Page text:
Our first test of LFP’s was about their response to a large load. The second test was to a small load, essentially a longevity test.

For this test I hooked one LFP cell up to a boost converter and then on to an Arduino ProMini to see what the voltage curve looked like over time.

Here’s a picture of the setup. The cell, number 38, sits in a holder which is attached via alligator clip leads to a AA battery holder which connects to a 3.3V boost converter which in turn goes to an Arduino ProMini board. The ProMini board has a radio, which is used to send the voltage readings to a Central Controller, and a display.

This ran for a little over 3 days and the results were surprising, especially when compared to the 6W light load test done previously. Here’s the voltage graph.

The cell voltage drop over the bulk of the test was very small, and when it hit the knee it dropped very quickly indeed. The almost unchanging voltage would make it quite difficult to accurately determine SOC from the voltage alone.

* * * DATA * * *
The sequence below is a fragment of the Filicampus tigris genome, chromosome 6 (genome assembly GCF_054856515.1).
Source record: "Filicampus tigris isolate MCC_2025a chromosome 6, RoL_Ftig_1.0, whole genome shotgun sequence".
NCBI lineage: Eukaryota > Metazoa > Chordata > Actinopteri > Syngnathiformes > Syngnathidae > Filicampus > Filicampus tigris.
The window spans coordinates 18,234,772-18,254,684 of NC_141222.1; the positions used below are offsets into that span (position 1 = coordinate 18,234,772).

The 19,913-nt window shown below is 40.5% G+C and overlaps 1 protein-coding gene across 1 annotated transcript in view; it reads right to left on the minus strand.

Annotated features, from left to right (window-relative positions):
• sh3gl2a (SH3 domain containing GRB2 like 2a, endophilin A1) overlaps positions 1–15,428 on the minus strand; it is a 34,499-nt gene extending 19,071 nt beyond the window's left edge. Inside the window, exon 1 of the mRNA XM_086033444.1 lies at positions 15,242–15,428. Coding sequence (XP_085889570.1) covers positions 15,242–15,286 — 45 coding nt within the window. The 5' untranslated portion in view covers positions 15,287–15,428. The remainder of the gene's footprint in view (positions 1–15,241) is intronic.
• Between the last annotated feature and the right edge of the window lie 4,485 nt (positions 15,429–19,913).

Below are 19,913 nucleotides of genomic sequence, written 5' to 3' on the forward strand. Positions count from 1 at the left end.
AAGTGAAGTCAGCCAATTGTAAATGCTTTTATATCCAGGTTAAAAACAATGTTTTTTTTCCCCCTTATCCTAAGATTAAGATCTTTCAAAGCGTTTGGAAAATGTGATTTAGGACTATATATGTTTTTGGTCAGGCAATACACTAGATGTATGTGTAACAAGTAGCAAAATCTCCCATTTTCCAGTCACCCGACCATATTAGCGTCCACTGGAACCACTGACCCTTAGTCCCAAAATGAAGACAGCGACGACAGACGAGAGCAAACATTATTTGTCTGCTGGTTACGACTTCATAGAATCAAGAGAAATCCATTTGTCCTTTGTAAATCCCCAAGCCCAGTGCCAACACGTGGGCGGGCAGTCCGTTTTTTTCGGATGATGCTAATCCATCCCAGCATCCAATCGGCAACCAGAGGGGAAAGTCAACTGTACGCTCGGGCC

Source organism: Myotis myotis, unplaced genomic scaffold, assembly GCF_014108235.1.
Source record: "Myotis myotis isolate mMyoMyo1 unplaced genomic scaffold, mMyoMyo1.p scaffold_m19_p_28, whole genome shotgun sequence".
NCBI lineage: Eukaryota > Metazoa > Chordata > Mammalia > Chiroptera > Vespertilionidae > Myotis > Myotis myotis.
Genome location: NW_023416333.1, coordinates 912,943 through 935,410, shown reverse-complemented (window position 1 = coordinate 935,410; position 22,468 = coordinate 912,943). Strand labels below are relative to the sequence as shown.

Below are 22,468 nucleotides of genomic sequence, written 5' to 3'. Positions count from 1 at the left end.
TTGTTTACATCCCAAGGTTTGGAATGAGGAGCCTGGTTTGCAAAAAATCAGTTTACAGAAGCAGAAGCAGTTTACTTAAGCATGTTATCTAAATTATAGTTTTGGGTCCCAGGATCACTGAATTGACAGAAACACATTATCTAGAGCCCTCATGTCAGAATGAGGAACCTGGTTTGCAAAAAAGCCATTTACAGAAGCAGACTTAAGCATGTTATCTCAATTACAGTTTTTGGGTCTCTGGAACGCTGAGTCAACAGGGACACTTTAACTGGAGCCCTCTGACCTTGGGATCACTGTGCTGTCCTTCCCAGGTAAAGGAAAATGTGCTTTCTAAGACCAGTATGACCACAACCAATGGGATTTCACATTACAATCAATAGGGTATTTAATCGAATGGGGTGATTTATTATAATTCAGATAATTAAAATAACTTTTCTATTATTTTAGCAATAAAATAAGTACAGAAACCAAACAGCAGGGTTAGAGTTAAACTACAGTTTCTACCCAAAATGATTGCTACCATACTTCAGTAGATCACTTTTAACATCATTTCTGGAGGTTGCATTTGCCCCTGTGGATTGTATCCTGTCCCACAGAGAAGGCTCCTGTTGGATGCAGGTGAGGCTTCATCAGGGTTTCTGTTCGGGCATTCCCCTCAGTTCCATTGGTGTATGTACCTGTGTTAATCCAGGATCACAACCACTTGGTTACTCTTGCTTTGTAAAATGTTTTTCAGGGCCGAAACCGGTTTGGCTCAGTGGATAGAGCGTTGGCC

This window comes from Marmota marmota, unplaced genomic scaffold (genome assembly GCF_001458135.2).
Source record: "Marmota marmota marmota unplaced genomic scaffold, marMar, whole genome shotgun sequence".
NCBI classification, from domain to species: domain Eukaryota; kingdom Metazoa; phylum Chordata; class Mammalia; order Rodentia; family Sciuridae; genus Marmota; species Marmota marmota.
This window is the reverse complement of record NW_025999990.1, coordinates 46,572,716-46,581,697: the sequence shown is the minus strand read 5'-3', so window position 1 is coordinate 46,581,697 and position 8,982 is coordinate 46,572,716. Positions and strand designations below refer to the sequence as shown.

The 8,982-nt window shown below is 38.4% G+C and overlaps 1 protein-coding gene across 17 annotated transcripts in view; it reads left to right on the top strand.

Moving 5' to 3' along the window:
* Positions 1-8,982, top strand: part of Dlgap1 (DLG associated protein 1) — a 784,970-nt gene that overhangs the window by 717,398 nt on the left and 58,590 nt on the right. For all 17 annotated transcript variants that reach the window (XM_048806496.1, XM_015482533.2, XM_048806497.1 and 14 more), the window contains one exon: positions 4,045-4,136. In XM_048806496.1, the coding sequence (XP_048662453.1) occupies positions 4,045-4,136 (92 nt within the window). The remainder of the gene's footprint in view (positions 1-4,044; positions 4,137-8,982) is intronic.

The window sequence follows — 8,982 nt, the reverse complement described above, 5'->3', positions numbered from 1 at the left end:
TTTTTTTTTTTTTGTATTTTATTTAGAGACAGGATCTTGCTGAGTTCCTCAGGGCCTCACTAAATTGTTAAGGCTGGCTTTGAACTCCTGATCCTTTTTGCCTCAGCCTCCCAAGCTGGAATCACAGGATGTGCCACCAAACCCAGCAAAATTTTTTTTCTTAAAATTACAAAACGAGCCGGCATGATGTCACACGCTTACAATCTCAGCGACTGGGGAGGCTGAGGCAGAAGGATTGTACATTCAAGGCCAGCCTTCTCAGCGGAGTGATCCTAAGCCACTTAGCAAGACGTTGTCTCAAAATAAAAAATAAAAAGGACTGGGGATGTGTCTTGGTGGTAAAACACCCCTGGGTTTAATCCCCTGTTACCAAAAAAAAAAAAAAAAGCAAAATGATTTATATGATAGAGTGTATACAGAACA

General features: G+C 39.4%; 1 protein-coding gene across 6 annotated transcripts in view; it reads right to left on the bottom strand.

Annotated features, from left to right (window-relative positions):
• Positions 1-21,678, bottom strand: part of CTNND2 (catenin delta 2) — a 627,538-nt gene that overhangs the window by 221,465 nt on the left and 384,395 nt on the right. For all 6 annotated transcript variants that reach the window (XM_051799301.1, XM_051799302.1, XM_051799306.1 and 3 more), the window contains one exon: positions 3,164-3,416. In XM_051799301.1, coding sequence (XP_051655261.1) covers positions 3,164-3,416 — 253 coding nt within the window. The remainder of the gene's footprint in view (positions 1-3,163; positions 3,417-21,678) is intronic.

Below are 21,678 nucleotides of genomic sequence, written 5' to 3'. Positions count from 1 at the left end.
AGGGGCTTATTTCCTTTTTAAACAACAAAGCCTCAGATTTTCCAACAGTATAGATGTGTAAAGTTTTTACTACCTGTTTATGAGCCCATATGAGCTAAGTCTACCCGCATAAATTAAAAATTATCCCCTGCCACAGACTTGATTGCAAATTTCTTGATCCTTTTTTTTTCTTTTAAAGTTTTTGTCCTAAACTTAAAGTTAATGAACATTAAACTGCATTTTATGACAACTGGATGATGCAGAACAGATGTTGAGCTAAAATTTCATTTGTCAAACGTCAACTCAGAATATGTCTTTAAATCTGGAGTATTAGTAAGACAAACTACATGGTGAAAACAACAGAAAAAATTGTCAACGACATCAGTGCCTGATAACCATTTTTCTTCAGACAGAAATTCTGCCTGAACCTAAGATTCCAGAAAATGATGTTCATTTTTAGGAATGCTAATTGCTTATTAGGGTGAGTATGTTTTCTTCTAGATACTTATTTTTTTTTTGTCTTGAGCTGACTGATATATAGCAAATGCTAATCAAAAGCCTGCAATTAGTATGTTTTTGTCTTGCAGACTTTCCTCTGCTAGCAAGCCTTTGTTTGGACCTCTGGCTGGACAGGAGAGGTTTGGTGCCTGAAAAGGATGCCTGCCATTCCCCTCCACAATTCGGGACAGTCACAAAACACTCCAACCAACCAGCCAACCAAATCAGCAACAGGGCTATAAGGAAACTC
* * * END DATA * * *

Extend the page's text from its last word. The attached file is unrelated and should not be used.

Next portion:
And if you’re thinking that 3 days isn’t very long, then you’re right. But there are reasons. The sketch running on this ProMini is not using any power saving techniques at all, and the addition of the OLED display increases the current draw.

As a point of comparison, here’s a voltage graph using 2 AA NiMH 2500mAh eneloop batteries, fully charged, attached to the same ProMini as above. The test ran 3 days 4 hours, and also ran past the point of maximum discharge (because I was asleep at 3:30am when that happened) for another 5 or so hours, but the batteries recovered enough for them to be recharged again.

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